Helena Keighley, the one who sent the letter, is not the sour spinster Malcolm was expecting, however. She is a beautiful, vibrant and equally headstrong woman who is more than ready to take Malcolm to task for ignoring his duties. As the pair becomes embroiled in solving the problem of the smugglers, a strong attraction develops. The smugglers aren’t going without a fight, though.
Will his new neighbor bring Malcolm all the things he never knew he wanted? Or, will the smugglers destroy it all?
Miss Helena Keighley pushed a lock of auburn hair out of her eyes and sighed, as she felt at the loose bun she had gathered her hair in before coming out to check the horses that morning. Reassured that it was not going to come down completely, she rubbed her hands over the canvas apron that covered her faded blue-grey linsey-woolsey dress, and the equally worn dark blue spencer she wore over it. She looked at the groom and the horse he was holding in the barn aisle.
“Is he lame, Macklin?” she asked.
“Yes, came out of his stall this morning limping, miss,” he replied.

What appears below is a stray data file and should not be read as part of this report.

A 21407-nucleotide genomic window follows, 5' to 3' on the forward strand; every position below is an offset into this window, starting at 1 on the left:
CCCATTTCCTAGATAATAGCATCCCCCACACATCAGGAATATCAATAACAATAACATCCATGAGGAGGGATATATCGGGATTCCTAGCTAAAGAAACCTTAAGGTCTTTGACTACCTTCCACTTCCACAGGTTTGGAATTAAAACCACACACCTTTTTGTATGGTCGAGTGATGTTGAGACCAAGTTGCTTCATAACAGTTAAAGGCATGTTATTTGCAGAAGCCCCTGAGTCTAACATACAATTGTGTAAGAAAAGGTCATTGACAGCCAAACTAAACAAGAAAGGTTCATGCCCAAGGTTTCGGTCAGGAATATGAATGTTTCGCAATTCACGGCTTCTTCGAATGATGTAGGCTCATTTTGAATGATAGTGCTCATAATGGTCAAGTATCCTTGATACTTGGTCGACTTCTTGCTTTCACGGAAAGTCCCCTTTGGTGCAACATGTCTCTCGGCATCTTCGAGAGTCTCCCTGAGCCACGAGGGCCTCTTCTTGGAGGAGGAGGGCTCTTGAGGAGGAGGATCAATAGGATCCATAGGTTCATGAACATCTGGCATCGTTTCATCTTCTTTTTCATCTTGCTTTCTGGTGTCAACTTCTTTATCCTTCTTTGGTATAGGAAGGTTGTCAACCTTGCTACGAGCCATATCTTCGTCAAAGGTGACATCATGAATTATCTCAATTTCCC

“Poor boy,” Helena crooned to the horse as she reached down to lift his hoof. She felt it carefully, finding a sensitive spot. “You can feel the heat in it. ‘Tis almost certainly an abscess,” she said. “Soak it in Epsom salts, and put a drawing poultice on it. Perhaps we can bring it to the surface, so it will drain.”
“Aye miss, I thought the same. I expect we’ll have a bit of time with him for the next few weeks though. The wet weather in the spring always seems to bring it out in him.”
Helena smiled her agreement, and patted the horse’s neck in sympathy, then blew gently at his soft nose. The smile brought a glow to her face, and lit up her large brown eyes. Framed with thick black lashes despite her auburn hair, and surmounted by finely shaped brows, they typically surveyed the world with a bit of cynicism, but were softened now by her affection for the horse. She had a straight nose, high cheekbones and plush-lipped mouth above a very firm chin. With her fine complexion and delicate color, she presented a rather startling contrast to the decidedly shabby garments she wore. Helena raised her face from the horse, removed her apron and looked at the groom.
“Thank you, Macklin,” she said. “I suppose I will go back to the house now.”